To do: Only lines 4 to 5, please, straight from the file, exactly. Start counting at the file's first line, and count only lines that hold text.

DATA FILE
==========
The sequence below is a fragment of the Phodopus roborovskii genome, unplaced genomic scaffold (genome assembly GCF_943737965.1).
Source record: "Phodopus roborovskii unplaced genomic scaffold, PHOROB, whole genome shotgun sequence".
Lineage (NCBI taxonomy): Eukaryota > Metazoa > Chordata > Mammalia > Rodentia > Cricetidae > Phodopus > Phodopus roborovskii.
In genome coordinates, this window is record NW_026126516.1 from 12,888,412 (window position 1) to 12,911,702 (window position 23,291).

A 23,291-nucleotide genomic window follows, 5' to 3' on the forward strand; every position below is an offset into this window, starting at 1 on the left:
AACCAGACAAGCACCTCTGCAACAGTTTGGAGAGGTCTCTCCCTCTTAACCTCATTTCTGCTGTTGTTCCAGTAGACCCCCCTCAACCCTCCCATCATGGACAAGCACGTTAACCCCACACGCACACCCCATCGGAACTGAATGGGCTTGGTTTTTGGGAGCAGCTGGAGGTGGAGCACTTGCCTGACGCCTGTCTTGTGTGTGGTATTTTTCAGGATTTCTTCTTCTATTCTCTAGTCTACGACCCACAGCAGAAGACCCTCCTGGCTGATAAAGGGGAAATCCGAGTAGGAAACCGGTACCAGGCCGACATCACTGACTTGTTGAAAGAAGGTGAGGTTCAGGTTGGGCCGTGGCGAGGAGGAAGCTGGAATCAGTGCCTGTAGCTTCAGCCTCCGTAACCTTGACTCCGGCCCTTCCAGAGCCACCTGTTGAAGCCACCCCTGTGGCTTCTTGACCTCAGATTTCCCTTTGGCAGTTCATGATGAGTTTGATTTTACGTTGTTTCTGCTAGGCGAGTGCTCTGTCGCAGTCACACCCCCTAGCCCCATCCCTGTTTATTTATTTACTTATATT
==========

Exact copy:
In genome coordinates, this window is record NW_026126516.1 from 12,888,412 (window position 1) to 12,911,702 (window position 23,291).

A 23,291-nucleotide genomic window follows, 5' to 3' on the forward strand; every position below is an offset into this window, starting at 1 on the left: